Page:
Council digs deep to find £350,000 to improve allotments

Allotments such as this at Hartley Down are to receive a funding boost from the council

Six allotment sites around the borough are to benefit from a £350,000 cash boost from the council.

The council announced yesterday, “The money will be used for a range of works at the sites which are managed by the council, including improving accessibility to and security on the allotments.”

The six sites set to benefit from the works are:

  • Hartley Down
  • Mickleham Way
  • Midday Sun
  • Orchard Avenue
  • Pampisford Road
  • Sanderstead Allotments

The council said, “Significant improvements, most of which will be completed within the coming year, include a new site hut for plot holders at Sanderstead, new perimeter fencing at Pampisford Road and repairing the paths at Hartley Down. There are also plans to instal toilets at Midday Sun, Sanderstead and Orchard Avenue allotments, and to repair the site hut roof at Mickleham Way. All sites will also get new signage, a noticeboard and plot markers.”

Allotments help to bring people together – and are a great source of excellent, fresh food

There are also plans to maximise and diversify the offer on allotments, including the re-commissioning of unused allotment plots, introducing raised bed plots for disabled users and the creation of new plots to reduce waiting lists.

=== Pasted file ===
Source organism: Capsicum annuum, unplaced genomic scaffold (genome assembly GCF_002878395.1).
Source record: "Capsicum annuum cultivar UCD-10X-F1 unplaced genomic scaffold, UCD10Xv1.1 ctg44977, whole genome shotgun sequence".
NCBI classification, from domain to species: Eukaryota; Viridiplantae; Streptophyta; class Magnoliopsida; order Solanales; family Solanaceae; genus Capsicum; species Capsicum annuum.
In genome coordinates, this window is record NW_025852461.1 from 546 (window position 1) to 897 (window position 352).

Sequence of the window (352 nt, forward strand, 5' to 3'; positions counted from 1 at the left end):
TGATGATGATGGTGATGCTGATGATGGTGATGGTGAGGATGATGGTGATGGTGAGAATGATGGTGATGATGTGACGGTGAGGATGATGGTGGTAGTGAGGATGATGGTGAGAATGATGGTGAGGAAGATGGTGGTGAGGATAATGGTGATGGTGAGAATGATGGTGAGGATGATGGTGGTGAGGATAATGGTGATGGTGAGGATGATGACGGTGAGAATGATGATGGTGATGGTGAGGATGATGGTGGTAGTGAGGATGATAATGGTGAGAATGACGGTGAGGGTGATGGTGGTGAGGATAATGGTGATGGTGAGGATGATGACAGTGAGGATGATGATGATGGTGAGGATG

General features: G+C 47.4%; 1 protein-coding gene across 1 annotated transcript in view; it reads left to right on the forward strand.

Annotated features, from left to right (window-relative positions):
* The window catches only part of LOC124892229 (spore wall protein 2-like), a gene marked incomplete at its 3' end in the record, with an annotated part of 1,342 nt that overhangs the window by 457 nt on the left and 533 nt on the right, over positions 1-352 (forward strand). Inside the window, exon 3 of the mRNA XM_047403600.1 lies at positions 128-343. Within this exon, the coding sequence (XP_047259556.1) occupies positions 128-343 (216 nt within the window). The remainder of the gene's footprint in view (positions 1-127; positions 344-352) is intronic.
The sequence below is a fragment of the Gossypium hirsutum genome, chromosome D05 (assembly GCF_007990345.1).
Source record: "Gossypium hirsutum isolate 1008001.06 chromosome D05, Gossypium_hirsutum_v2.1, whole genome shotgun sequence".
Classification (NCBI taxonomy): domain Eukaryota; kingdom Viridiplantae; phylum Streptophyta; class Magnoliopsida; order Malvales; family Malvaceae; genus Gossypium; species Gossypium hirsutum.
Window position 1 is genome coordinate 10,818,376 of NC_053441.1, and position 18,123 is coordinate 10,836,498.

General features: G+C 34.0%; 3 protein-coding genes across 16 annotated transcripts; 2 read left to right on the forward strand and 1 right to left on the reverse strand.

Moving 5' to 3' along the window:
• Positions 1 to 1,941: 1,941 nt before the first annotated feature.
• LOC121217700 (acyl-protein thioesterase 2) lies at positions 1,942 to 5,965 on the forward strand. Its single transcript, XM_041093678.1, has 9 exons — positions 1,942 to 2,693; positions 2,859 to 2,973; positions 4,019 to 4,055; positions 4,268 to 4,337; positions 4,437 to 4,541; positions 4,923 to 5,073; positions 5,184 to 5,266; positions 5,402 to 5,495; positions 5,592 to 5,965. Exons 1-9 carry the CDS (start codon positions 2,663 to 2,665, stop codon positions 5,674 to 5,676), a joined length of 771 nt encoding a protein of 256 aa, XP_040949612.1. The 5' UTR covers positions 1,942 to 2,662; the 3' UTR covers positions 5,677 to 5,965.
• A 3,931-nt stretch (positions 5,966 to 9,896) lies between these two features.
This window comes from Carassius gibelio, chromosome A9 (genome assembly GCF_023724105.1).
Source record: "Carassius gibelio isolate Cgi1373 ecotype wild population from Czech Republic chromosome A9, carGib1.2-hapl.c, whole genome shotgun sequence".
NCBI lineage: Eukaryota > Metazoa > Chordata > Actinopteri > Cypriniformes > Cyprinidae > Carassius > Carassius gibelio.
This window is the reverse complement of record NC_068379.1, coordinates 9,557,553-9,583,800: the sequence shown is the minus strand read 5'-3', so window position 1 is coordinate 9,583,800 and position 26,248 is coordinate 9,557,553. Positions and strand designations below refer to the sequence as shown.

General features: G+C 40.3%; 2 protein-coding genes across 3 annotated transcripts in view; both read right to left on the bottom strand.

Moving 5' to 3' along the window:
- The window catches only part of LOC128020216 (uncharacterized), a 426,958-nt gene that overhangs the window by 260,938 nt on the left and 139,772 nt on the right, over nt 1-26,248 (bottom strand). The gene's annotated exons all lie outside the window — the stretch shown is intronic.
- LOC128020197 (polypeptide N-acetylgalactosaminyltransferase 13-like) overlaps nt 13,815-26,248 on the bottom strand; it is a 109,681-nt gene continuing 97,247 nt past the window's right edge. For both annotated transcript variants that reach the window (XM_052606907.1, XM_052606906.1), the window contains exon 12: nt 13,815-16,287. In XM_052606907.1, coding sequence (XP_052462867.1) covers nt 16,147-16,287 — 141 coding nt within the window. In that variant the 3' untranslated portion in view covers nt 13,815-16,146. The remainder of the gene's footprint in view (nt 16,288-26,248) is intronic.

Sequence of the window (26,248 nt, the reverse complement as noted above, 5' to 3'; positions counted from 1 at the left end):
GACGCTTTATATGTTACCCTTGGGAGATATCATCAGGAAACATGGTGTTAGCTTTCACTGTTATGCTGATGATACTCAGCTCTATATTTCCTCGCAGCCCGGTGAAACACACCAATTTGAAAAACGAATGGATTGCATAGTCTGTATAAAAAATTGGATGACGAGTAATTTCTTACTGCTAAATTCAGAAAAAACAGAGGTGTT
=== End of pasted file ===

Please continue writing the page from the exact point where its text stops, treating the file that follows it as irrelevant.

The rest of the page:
In areas unsuitable for cultivation, the council will look to introduce beehives to help pollinate crops and increase yields. The Croydon division of the Surrey Beekeepers are already based at Hartley Down and will support the council to ensure high standards of beekeeping are maintained.

The announcement has been made in National Allotments Week, which seeks to raise the profile of how these small plots of land can help people to live healthier lifestyles, grow their own food, develop friendships and bolster communities.

Peter Hargreaves, 70, grows vegetables and cut flowers with his partner, Christine, at Hartley Down Allotment. Finding himself bored after taking early retirement, he came across the site by accident in July 2010, and became inspired by what he saw.

“With never having owned a garden and living in a flat it quickly became a wonderful passion,” Hargreaves said.

“Totally absorbing, in the fresh air, keeping me fit, body and mind. I was able to make the most of the space, developing raised beds, structures to support and protect crops and create a small pond for wildlife.”

For more information about the allotments around the borough, click here.


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About insidecroydon

News, views and analysis about the people of Croydon, their lives and political times in the diverse and most-populated borough in London. Based in Croydon and edited by Steven Downes. To contact us, please email inside.croydon@btinternet.com
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